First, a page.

Though he was a constant source of concern at home and school, Dwayne Brewster possessed an innocent but mischievous character that made people chuckle. Like the time in fourth grade, when his teacher slipped out of the room to go across the hall for a moment. Dwayne quickly ran to her desk, grabbed a ruler and promptly dismissed the entire class. When the teacher soon found her students waiting outside for the buses to go home, at ten-thirty in the morning, the principal called Mrs. Brewster and complained. In the end, nobody was harmed and everyone had a good laugh.

On the other hand, Jack Brewster was wound much tighter than his little brother. Often anxious and talkative, he had a fine sense of humor but hardly let it show. Unlike the other Brewsters, one of his top priorities was staying away from the police. Besides, he was a good student who had aspirations of going to college and then graduate school. Yet, he was by no means an angel. But the choices Jack made were different than those of his brother, mother and father. Jack intended to keep his nose clean, no matter which side of the tracks he called home.

Tacked onto the refrigerator was a tattered childlike portrait of the Brewster family sketched in crayon. Jack made the drawing for a school project years ago, when he was seven. The edges were desiccated and completely worn away in some spots. But it was still hung proudly in a special place of honor. Each likeness wore a smile. But those poses did not tell the real story behind the picture. When Jack brought the drawing home from school, although his parents were still together, Mr. Brewster’s image was obviously missing. The teacher had instructed each student to create a family portrait. Unbeknownst to Jack, the omission of his father caused the principal to call Mrs. Brewster before he even arrived home that day. The school wanted to know if there was a Mr. Brewster in the house. Naturally, the incident raised all kinds of eyebrows. Consequently, Jack was persuaded to add his father’s image into the sketch. Being at such an impressionable age, he did not want to hurt his father’s feelings. But the cat had already been let out of the bag. The Brewsters were now on the school’s radar, thanks to Jack’s incomplete portrait. Something was just not right in the Brewster house and others were slowly catching on.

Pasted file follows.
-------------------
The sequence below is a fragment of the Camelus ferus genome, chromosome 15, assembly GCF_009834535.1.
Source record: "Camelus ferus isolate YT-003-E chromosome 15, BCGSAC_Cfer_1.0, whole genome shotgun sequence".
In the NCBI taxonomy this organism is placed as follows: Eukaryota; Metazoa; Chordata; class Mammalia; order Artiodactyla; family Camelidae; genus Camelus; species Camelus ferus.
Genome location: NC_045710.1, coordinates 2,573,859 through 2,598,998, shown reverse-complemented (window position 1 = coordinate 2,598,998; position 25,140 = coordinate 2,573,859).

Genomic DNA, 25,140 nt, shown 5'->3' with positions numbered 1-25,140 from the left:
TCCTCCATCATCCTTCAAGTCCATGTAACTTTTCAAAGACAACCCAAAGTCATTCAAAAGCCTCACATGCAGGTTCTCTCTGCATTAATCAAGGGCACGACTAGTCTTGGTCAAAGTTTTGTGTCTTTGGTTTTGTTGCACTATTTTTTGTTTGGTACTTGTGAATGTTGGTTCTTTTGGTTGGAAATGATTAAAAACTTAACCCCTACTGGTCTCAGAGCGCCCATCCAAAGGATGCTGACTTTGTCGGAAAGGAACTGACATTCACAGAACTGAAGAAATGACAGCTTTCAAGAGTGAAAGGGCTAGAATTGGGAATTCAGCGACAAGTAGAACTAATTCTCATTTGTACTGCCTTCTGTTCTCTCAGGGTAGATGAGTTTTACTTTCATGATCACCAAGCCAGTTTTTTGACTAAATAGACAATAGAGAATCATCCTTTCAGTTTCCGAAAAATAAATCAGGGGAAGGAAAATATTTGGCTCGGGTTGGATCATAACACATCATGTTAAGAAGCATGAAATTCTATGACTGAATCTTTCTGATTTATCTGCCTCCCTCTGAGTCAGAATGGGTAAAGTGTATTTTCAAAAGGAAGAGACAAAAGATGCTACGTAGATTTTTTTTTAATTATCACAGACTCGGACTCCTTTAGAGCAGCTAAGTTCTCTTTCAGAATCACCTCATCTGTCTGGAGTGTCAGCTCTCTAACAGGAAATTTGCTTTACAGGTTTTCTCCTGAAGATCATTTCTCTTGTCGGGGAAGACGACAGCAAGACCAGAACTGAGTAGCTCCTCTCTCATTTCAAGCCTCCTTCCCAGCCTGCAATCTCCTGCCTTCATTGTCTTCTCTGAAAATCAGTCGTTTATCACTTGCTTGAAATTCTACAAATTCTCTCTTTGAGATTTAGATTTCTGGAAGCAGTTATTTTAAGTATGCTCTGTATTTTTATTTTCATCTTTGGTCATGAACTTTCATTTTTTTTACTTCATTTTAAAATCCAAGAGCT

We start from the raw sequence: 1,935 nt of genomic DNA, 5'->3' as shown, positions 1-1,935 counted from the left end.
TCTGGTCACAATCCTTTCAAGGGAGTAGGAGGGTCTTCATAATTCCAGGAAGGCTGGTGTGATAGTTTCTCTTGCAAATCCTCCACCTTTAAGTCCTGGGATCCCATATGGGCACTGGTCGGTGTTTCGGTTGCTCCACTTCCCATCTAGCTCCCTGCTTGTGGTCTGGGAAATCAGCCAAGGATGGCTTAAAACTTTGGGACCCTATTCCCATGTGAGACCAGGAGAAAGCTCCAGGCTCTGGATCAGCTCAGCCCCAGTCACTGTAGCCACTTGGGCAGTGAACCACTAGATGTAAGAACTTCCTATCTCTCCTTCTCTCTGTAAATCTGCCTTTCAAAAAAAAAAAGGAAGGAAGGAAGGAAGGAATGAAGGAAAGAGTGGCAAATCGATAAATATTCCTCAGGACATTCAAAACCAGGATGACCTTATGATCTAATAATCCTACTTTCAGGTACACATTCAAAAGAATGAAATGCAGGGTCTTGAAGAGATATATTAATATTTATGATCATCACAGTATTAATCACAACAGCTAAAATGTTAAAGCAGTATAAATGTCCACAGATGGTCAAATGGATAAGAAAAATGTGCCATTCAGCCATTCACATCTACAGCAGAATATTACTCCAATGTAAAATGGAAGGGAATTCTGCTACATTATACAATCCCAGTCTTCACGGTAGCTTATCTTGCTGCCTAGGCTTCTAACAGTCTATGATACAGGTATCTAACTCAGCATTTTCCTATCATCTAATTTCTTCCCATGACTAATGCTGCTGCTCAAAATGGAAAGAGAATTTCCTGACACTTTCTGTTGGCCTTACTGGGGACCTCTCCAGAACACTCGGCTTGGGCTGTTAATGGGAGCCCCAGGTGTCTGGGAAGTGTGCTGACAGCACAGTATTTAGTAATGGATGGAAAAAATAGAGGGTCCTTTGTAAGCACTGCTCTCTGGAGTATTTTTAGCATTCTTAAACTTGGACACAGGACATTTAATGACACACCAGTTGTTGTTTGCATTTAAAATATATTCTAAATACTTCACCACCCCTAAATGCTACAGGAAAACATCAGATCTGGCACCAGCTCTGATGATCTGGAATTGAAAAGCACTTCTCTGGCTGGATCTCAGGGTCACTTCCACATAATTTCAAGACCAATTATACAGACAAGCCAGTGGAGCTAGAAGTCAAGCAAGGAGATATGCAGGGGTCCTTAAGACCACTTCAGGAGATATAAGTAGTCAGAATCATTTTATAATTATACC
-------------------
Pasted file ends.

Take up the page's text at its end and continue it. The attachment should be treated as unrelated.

Photos: Family photo – Mark McCullough and family, author Tvernier/Creative Commons (CC); Borders – two brothers/Takashi Kashiwaya/CC; Drawings – own work; Video – own work/YouTube; usage of photos does not constitute endorsement by the authors and sources.

Advertisements

One thought on “Jimi and the Brewsters: A Brief Family Portrait

Leave a Reply

Fill in your details below or click an icon to log in:

WordPress.com Logo

You are commenting using your WordPress.com account. Log Out / Change )

Twitter picture

You are commenting using your Twitter account. Log Out / Change )

Facebook photo

You are commenting using your Facebook account. Log Out / Change )

Google+ photo

You are commenting using your Google+ account. Log Out / Change )

Connecting to %s